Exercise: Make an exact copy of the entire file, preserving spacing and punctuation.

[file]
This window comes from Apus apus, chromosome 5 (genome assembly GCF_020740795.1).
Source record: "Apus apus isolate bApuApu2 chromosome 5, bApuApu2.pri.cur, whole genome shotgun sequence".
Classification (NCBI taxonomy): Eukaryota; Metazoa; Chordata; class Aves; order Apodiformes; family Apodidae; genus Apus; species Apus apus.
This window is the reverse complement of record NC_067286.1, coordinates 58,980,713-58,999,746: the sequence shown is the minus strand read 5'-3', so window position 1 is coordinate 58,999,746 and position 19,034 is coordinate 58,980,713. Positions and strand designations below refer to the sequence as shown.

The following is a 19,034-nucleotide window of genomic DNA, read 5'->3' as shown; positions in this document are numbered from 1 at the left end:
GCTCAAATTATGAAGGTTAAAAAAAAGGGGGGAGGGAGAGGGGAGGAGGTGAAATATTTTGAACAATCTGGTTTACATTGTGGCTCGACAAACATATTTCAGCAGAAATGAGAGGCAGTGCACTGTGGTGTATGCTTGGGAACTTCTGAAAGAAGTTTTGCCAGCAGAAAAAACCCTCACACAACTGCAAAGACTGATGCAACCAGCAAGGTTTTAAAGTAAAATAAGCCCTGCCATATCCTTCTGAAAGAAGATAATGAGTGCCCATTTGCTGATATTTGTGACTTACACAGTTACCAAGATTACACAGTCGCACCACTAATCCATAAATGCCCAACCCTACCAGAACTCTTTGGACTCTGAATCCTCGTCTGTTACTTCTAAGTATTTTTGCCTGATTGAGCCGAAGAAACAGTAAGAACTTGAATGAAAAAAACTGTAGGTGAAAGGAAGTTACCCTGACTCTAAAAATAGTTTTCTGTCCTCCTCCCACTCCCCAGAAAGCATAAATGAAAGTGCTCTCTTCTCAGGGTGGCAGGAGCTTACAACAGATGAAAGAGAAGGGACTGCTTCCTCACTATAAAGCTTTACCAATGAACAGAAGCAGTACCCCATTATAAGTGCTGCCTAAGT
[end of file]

This window comes from Apus apus, chromosome 5 (genome assembly GCF_020740795.1).
Source record: "Apus apus isolate bApuApu2 chromosome 5, bApuApu2.pri.cur, whole genome shotgun sequence".
Classification (NCBI taxonomy): Eukaryota; Metazoa; Chordata; class Aves; order Apodiformes; family Apodidae; genus Apus; species Apus apus.
This window is the reverse complement of record NC_067286.1, coordinates 58,980,713-58,999,746: the sequence shown is the minus strand read 5'-3', so window position 1 is coordinate 58,999,746 and position 19,034 is coordinate 58,980,713. Positions and strand designations below refer to the sequence as shown.

The following is a 19,034-nucleotide window of genomic DNA, read 5'->3' as shown; positions in this document are numbered from 1 at the left end:
GCTCAAATTATGAAGGTTAAAAAAAAGGGGGGAGGGAGAGGGGAGGAGGTGAAATATTTTGAACAATCTGGTTTACATTGTGGCTCGACAAACATATTTCAGCAGAAATGAGAGGCAGTGCACTGTGGTGTATGCTTGGGAACTTCTGAAAGAAGTTTTGCCAGCAGAAAAAACCCTCACACAACTGCAAAGACTGATGCAACCAGCAAGGTTTTAAAGTAAAATAAGCCCTGCCATATCCTTCTGAAAGAAGATAATGAGTGCCCATTTGCTGATATTTGTGACTTACACAGTTACCAAGATTACACAGTCGCACCACTAATCCATAAATGCCCAACCCTACCAGAACTCTTTGGACTCTGAATCCTCGTCTGTTACTTCTAAGTATTTTTGCCTGATTGAGCCGAAGAAACAGTAAGAACTTGAATGAAAAAAACTGTAGGTGAAAGGAAGTTACCCTGACTCTAAAAATAGTTTTCTGTCCTCCTCCCACTCCCCAGAAAGCATAAATGAAAGTGCTCTCTTCTCAGGGTGGCAGGAGCTTACAACAGATGAAAGAGAAGGGACTGCTTCCTCACTATAAAGCTTTACCAATGAACAGAAGCAGTACCCCATTATAAGTGCTGCCTAAGT